Lawvere's system ETCS (for ‘the Elementary Theory of the Category of Sets’) essentially states that the category of sets is a topos with certain properties, in particular a well-pointed topos. This can be stated in elementary (first-order) terms; indeed, the system of axioms for ETCS in 1965 was retrospectively an important step in Lawvere’s quest to give a first-order axiomatization for the topos concept that was originally formulated in higher-order terms by the Grothendieck school, resulting in 1970 in the by the now-default notion of elementary topos that subsumes the original notion, now called Grothendieck topos, as an important special case.
It is also possible to found mathematics on the internal language of a topos. In this case, the topos need not be well-pointed (and indeed, the condition that a topos be well-pointed cannot be stated in its own internal language; or if you prefer, every topos is well-pointed internally). This is equivalent to a certain formulation of type theory, so it is (in a sense) nothing new, although it leads to new perspectives, as in the next paragraph.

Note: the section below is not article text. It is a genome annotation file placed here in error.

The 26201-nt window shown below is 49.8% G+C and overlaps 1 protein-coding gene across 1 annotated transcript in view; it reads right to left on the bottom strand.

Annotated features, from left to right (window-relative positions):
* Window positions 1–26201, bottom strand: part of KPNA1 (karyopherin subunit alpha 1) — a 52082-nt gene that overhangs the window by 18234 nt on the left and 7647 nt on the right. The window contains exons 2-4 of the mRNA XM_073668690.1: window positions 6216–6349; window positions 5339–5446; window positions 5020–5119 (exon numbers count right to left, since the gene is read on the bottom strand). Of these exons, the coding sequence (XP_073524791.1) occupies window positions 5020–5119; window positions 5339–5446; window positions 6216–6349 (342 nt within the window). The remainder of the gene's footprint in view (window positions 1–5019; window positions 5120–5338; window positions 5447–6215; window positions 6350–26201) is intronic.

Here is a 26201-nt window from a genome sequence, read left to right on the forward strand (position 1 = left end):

Categories (not just toposes) can serve as models of type theories, each type theory corresponding to a certain class of categories. Toposes correspond directly to a constructive but impredicative type theory; to make the theory predicative (in the constructivists' sense) you generalise to a pretopos (maybe locally cartesian closed), to make the theory nonconstructive you specialise to a Boolean topos, and so on. More specifically, every category's internal language is a type theory (with many odd constants), and every type theory (of appropriate form) defines a category (its free model); this is an adjunction between categories and type theories. Paul Taylor's book Practical Foundations of Mathematics is essentially all about this subject, as is (at a more advanced level) most of the career of Michael Makkai.